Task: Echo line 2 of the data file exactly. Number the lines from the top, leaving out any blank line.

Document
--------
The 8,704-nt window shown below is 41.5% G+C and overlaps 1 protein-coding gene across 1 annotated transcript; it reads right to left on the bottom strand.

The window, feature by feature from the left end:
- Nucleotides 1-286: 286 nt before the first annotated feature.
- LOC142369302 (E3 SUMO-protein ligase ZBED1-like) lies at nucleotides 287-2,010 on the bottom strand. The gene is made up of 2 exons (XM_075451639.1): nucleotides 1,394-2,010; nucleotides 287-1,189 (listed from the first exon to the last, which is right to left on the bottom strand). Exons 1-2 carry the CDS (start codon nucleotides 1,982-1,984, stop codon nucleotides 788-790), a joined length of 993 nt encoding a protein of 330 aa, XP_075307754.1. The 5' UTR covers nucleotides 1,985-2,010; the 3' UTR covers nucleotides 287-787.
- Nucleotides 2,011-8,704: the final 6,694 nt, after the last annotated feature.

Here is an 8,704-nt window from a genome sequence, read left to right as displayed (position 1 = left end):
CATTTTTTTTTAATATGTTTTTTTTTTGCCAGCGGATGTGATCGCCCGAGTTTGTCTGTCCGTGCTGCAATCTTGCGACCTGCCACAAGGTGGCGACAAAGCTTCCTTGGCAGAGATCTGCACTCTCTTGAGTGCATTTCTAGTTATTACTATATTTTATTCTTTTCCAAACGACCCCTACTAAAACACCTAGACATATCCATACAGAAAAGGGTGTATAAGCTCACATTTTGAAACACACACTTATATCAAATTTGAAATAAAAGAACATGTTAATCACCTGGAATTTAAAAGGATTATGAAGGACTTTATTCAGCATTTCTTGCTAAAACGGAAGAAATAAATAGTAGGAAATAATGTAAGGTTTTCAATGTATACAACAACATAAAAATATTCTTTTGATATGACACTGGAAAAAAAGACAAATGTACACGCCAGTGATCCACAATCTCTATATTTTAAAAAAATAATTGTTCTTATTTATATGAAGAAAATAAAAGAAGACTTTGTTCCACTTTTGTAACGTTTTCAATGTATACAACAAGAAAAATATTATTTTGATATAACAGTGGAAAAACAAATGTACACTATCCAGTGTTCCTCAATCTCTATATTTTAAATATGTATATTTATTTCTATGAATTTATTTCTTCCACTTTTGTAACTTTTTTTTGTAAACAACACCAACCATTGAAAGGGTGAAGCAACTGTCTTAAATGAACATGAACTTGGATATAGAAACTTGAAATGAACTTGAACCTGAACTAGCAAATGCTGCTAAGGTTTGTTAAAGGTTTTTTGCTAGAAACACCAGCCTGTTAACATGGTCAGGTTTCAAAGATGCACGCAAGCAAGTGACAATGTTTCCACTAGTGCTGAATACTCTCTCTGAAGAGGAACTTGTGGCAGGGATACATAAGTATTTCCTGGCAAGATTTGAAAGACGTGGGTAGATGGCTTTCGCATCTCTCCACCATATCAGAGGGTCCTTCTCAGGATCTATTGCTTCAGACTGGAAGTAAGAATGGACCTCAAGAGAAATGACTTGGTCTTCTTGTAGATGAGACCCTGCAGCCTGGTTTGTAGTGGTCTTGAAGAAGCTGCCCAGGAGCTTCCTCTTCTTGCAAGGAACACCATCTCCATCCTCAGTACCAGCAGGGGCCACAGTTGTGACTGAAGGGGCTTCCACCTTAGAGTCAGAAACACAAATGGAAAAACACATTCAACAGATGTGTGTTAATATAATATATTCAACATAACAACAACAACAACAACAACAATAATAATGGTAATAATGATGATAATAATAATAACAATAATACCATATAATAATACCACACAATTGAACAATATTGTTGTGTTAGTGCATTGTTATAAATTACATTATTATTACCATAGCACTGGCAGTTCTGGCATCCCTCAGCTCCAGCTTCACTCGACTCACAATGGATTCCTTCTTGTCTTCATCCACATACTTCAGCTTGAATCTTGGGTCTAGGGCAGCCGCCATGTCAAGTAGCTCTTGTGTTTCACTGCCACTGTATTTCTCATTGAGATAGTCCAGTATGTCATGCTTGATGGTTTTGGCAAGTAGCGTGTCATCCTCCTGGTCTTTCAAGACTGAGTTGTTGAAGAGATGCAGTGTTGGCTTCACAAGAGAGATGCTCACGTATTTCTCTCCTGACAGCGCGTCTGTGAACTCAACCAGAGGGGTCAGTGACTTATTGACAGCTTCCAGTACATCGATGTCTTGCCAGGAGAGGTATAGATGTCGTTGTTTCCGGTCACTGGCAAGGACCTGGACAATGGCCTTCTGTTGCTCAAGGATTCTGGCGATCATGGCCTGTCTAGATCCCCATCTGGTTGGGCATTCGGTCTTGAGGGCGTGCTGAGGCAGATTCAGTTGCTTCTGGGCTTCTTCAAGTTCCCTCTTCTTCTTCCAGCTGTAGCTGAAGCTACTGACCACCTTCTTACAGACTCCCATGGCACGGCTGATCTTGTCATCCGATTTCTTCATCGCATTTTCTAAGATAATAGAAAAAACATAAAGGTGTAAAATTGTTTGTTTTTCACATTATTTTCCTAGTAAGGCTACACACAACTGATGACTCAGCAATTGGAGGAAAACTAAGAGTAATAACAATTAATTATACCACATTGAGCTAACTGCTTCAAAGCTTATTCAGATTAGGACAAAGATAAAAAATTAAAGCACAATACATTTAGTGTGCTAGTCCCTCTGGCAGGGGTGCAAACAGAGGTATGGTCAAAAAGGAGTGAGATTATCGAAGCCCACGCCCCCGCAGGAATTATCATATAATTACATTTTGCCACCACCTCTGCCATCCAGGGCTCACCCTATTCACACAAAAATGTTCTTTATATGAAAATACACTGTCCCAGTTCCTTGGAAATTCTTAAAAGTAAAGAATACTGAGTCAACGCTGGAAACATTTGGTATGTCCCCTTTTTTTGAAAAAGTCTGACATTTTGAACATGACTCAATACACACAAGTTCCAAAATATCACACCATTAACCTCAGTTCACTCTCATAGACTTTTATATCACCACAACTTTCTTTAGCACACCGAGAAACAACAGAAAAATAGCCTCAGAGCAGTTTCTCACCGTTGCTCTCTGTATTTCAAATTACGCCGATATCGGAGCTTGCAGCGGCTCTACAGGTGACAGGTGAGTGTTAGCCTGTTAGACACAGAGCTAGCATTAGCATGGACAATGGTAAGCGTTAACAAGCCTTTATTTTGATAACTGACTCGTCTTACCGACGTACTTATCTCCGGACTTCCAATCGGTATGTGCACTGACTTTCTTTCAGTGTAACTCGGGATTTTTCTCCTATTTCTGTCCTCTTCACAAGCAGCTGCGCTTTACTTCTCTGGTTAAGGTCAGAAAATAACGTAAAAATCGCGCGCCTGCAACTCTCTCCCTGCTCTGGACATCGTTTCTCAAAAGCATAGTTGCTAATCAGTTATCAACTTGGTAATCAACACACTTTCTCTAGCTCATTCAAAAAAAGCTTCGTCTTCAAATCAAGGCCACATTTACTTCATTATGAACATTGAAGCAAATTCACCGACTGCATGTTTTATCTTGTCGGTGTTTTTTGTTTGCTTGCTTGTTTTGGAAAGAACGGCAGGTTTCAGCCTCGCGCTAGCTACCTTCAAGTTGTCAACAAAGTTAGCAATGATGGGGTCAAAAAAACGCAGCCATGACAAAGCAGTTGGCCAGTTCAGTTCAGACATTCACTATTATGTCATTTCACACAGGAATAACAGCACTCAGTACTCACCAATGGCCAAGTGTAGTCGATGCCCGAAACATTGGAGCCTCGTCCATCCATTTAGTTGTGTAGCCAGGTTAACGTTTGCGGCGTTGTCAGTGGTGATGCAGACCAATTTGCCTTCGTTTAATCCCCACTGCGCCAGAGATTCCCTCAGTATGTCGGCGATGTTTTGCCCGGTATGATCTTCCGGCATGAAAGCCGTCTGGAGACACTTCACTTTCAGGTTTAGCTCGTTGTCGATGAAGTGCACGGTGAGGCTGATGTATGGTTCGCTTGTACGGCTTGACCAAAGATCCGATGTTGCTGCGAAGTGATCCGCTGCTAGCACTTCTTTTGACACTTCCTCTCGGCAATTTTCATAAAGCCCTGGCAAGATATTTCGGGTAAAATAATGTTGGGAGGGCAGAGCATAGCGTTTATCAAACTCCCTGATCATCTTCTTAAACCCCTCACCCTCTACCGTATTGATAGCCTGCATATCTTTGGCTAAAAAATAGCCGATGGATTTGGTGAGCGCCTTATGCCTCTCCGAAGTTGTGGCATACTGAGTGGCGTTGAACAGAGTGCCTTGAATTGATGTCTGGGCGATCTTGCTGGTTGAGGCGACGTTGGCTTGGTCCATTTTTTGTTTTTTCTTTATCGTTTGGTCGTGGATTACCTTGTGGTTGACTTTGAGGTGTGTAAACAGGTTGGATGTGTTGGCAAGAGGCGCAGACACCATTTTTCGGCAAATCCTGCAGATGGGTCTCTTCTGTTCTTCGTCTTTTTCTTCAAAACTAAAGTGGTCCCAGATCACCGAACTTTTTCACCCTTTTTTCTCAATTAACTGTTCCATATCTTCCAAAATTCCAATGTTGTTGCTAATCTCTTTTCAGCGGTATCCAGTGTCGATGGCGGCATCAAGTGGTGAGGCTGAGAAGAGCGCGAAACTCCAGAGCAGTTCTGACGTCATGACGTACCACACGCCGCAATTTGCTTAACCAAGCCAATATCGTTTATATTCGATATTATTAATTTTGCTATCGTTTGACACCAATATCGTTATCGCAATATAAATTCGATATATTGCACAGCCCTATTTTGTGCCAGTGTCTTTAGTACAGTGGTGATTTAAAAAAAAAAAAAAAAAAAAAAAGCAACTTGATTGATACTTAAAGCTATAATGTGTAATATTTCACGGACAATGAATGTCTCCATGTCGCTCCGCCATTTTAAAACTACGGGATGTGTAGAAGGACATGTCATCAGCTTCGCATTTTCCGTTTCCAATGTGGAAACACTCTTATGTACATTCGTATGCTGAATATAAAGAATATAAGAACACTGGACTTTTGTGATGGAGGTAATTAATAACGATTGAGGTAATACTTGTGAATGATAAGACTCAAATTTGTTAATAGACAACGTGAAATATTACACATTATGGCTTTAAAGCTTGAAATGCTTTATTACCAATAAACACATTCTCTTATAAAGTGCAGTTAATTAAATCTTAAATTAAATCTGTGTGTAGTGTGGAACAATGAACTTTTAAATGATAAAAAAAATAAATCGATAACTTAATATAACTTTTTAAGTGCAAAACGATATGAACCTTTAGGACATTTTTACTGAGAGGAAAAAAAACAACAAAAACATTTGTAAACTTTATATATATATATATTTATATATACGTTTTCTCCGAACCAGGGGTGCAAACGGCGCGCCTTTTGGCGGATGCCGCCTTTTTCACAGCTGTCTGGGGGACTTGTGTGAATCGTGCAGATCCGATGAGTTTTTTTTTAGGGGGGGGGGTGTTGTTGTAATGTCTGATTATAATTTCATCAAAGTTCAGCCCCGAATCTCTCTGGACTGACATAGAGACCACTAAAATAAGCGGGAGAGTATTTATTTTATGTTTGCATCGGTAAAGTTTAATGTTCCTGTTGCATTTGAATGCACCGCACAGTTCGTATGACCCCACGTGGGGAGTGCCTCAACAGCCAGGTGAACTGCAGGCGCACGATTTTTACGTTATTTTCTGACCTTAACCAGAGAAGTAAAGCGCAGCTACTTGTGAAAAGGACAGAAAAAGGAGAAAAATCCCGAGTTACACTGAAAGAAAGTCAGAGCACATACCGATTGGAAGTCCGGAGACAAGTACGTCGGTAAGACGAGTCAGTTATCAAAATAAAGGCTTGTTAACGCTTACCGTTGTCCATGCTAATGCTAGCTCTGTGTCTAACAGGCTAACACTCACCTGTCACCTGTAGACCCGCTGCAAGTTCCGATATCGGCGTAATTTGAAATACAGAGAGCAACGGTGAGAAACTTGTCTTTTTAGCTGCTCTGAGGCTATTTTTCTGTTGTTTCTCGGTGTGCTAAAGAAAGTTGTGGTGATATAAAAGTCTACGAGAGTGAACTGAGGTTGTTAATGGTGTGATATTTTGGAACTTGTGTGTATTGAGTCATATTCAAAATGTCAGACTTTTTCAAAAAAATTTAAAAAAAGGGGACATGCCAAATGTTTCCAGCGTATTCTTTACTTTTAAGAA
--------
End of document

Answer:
The window, feature by feature from the left end: